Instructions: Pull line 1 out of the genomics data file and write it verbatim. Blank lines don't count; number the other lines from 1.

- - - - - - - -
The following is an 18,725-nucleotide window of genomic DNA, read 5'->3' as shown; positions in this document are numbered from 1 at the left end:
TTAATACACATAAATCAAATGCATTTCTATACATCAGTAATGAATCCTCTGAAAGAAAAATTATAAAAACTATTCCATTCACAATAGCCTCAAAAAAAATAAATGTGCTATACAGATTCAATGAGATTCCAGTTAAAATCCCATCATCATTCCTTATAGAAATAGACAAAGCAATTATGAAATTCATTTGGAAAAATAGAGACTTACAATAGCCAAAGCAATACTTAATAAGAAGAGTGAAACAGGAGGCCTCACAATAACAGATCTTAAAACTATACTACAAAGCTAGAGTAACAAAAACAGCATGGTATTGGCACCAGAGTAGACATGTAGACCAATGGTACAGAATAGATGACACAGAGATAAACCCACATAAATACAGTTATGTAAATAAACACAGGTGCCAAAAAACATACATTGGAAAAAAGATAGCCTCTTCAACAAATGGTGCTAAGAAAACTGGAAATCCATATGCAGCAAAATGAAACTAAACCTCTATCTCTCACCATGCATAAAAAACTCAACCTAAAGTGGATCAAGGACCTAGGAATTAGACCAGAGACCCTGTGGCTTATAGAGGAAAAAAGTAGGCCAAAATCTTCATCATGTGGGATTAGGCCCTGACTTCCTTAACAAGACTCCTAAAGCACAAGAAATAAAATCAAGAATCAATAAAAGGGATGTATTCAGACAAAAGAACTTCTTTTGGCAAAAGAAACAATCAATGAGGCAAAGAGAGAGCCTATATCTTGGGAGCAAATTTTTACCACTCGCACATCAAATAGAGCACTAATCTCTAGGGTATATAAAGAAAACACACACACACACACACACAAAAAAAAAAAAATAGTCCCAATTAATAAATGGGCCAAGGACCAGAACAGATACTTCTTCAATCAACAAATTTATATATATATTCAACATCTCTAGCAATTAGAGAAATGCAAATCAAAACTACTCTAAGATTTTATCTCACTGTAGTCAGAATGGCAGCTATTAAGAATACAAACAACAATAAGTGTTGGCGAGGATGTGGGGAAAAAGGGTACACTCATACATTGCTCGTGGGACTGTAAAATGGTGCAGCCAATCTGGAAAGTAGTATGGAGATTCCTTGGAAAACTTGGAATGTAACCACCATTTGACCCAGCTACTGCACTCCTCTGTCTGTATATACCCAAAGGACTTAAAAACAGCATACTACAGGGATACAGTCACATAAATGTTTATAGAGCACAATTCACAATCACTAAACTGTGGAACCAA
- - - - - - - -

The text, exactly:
The following is an 18,725-nucleotide window of genomic DNA, read 5'->3' as shown; positions in this document are numbered from 1 at the left end: